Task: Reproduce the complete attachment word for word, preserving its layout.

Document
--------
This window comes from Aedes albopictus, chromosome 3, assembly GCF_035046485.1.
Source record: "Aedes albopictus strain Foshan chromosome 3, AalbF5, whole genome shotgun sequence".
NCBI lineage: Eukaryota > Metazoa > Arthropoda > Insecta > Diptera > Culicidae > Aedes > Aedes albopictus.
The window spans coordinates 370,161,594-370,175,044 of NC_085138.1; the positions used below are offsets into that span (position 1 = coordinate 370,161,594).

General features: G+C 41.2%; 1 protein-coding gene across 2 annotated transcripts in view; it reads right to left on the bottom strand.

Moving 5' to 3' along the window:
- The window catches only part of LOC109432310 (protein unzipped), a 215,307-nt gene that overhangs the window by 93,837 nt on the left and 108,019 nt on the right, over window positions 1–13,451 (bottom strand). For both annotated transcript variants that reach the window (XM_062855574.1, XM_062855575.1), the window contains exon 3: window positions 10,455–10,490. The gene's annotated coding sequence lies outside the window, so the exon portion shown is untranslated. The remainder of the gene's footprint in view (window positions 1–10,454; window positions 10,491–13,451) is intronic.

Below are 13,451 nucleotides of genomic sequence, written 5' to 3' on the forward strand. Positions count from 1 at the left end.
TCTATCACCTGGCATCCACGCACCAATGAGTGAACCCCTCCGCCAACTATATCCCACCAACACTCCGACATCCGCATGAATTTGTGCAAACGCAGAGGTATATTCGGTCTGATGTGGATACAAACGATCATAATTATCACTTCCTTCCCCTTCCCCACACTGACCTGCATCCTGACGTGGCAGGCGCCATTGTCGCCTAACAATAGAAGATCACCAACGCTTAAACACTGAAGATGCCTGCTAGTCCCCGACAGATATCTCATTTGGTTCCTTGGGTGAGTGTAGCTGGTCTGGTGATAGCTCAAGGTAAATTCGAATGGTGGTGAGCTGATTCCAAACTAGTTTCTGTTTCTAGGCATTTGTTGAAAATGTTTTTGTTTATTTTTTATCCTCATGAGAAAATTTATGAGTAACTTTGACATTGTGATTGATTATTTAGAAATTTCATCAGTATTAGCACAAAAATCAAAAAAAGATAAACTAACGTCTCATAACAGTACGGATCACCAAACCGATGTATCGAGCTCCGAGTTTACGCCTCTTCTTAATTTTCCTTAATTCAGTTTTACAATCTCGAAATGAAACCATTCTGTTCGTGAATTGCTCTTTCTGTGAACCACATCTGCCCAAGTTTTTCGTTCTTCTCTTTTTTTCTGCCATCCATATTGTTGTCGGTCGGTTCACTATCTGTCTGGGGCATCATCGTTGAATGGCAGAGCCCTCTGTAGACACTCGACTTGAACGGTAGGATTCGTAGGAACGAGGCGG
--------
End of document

This window comes from Aedes albopictus, chromosome 3, assembly GCF_035046485.1.
Source record: "Aedes albopictus strain Foshan chromosome 3, AalbF5, whole genome shotgun sequence".
NCBI lineage: Eukaryota > Metazoa > Arthropoda > Insecta > Diptera > Culicidae > Aedes > Aedes albopictus.
The window spans coordinates 370,161,594-370,175,044 of NC_085138.1; the positions used below are offsets into that span (position 1 = coordinate 370,161,594).

General features: G+C 41.2%; 1 protein-coding gene across 2 annotated transcripts in view; it reads right to left on the bottom strand.

Moving 5' to 3' along the window:
- The window catches only part of LOC109432310 (protein unzipped), a 215,307-nt gene that overhangs the window by 93,837 nt on the left and 108,019 nt on the right, over window positions 1–13,451 (bottom strand). For both annotated transcript variants that reach the window (XM_062855574.1, XM_062855575.1), the window contains exon 3: window positions 10,455–10,490. The gene's annotated coding sequence lies outside the window, so the exon portion shown is untranslated. The remainder of the gene's footprint in view (window positions 1–10,454; window positions 10,491–13,451) is intronic.

Below are 13,451 nucleotides of genomic sequence, written 5' to 3' on the forward strand. Positions count from 1 at the left end.
TCTATCACCTGGCATCCACGCACCAATGAGTGAACCCCTCCGCCAACTATATCCCACCAACACTCCGACATCCGCATGAATTTGTGCAAACGCAGAGGTATATTCGGTCTGATGTGGATACAAACGATCATAATTATCACTTCCTTCCCCTTCCCCACACTGACCTGCATCCTGACGTGGCAGGCGCCATTGTCGCCTAACAATAGAAGATCACCAACGCTTAAACACTGAAGATGCCTGCTAGTCCCCGACAGATATCTCATTTGGTTCCTTGGGTGAGTGTAGCTGGTCTGGTGATAGCTCAAGGTAAATTCGAATGGTGGTGAGCTGATTCCAAACTAGTTTCTGTTTCTAGGCATTTGTTGAAAATGTTTTTGTTTATTTTTTATCCTCATGAGAAAATTTATGAGTAACTTTGACATTGTGATTGATTATTTAGAAATTTCATCAGTATTAGCACAAAAATCAAAAAAAGATAAACTAACGTCTCATAACAGTACGGATCACCAAACCGATGTATCGAGCTCCGAGTTTACGCCTCTTCTTAATTTTCCTTAATTCAGTTTTACAATCTCGAAATGAAACCATTCTGTTCGTGAATTGCTCTTTCTGTGAACCACATCTGCCCAAGTTTTTCGTTCTTCTCTTTTTTTCTGCCATCCATATTGTTGTCGGTCGGTTCACTATCTGTCTGGGGCATCATCGTTGAATGGCAGAGCCCTCTGTAGACACTCGACTTGAACGGTAGGATTCGTAGGAACGAGGCGG